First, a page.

Japanese Americans in World War II: A National Historic Landmarks Theme Study

 
9781511948630: Japanese Americans in World War II: A National Historic Landmarks Theme Study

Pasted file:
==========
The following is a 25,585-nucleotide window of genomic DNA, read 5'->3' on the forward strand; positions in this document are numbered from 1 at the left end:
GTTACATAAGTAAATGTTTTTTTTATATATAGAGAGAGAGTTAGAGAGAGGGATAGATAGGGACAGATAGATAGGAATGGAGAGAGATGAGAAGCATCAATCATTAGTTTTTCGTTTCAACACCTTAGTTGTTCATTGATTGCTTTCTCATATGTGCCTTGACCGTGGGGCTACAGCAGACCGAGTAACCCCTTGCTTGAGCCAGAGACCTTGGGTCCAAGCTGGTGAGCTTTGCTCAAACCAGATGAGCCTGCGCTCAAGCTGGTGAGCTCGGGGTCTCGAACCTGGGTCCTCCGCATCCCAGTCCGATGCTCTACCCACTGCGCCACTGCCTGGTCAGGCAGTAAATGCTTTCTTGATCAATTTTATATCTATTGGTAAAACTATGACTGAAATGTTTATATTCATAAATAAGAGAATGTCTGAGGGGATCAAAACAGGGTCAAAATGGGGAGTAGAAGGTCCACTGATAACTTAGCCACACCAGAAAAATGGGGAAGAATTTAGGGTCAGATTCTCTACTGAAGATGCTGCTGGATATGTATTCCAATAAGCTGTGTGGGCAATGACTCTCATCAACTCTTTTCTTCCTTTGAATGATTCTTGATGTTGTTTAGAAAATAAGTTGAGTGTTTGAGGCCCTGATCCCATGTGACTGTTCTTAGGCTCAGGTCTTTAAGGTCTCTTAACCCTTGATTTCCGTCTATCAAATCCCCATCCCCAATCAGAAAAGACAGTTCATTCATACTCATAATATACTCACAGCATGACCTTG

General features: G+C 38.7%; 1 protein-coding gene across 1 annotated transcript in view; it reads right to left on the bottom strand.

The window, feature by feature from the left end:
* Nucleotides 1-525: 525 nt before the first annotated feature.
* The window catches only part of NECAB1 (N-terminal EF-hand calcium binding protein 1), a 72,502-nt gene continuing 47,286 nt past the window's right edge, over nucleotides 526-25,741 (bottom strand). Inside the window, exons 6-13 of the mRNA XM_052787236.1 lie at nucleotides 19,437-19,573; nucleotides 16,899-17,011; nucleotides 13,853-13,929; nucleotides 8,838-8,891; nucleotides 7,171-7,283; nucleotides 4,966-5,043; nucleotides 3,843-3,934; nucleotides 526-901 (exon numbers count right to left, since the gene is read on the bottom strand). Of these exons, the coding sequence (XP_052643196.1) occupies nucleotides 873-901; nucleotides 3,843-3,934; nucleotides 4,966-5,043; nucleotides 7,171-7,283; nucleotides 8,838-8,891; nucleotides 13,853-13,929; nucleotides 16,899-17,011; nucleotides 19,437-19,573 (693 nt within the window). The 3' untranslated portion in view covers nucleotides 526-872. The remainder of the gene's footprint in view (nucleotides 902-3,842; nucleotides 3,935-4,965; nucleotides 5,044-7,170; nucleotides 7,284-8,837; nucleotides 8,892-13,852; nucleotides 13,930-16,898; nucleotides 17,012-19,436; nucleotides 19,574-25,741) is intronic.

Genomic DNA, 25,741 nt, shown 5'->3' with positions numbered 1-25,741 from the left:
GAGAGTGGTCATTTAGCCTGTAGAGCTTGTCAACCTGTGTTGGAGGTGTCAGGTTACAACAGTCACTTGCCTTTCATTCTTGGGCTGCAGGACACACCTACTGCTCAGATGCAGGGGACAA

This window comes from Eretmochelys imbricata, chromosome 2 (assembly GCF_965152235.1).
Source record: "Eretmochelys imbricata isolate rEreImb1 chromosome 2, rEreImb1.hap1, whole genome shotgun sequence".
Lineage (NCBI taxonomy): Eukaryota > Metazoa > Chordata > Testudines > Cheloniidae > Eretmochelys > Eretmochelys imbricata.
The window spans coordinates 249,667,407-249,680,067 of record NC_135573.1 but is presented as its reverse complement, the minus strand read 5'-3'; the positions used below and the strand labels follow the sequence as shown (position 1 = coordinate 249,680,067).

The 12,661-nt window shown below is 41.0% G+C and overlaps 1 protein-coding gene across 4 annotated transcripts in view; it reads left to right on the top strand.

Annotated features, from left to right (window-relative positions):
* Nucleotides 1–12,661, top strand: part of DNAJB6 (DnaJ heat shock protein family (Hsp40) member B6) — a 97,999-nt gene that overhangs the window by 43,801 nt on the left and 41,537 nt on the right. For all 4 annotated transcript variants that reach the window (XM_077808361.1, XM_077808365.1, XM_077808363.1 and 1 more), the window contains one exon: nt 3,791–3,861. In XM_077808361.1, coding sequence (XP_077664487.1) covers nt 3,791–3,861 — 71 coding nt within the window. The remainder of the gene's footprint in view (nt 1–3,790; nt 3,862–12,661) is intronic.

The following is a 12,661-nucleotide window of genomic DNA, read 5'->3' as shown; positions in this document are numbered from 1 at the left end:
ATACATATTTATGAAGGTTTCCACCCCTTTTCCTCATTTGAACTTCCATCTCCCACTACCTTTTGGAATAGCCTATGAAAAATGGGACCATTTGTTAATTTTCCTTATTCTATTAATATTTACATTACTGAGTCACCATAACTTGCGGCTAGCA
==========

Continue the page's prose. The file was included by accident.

In 1941, nearly 113,000 people of Japanese ancestry, two-thirds of them American citizens, were living on the West Coast, in California, Washington, and Oregon. On December 7, Japan attacked the United States naval base at Pearl Harbor, and the United States declared war on Japan. Two months later, President Franklin D. Roosevelt signed Executive Order No. 9066 empowering the U.S. Army to designate areas from which people could be excluded. Although the Executive Order did not identify who was to be excluded, the Army enforced its provisions only against Japanese Americans. No person of Japanese ancestry living in the United States was ever convicted of any serious act of espionage or sabotage during the war, yet the entire West Coast population of people of Japanese descent was forcibly removed from their homes and placed in relocation centers, many for the duration of the war. Responding to demands for redress and reparations made by the Japanese American community, the Federal government finally took steps to publically apologize to Japanese Americans for their wartime treatment. In 1988 President Ronald Reagan signed the Civil Liberties Act of 1988, which provided financial redress to former detainees. The Federal government also took steps to commemorate this period of history and educate the public about the abrogation of Japanese Americans’ constitutional rights during the war years. Title II of Public Law 102-248, enacted by Congress on March 3, 1992, authorized and directed the Secretary of the Interior to prepare a Japanese American National Historic Landmark (NHL) Theme Study, so that related sites could be evaluated for NHL designation. Specifically, this law defined the purpose of the study to: . . . identify the key sites in Japanese American History that illustrate the period in American history when personal justice was denied Japanese Americans. The Theme Study shall identify, evaluate, and nominate as national historic landmarks those sites, buildings, and structures that best illustrate or commemorate the period in American history from 1941 to 1946 when Japanese Americans were ordered to be detained, relocated, or excluded pursuant to Executive Order Number 9066, and other actions. This theme study, therefore, encompasses the 1941 to 1946 period assigned to the study by Public Law 102-248. An overriding purpose of the theme study was to determine the sites that are potentially eligible for designation as National Historic Landmarks, and establish priorities for designation.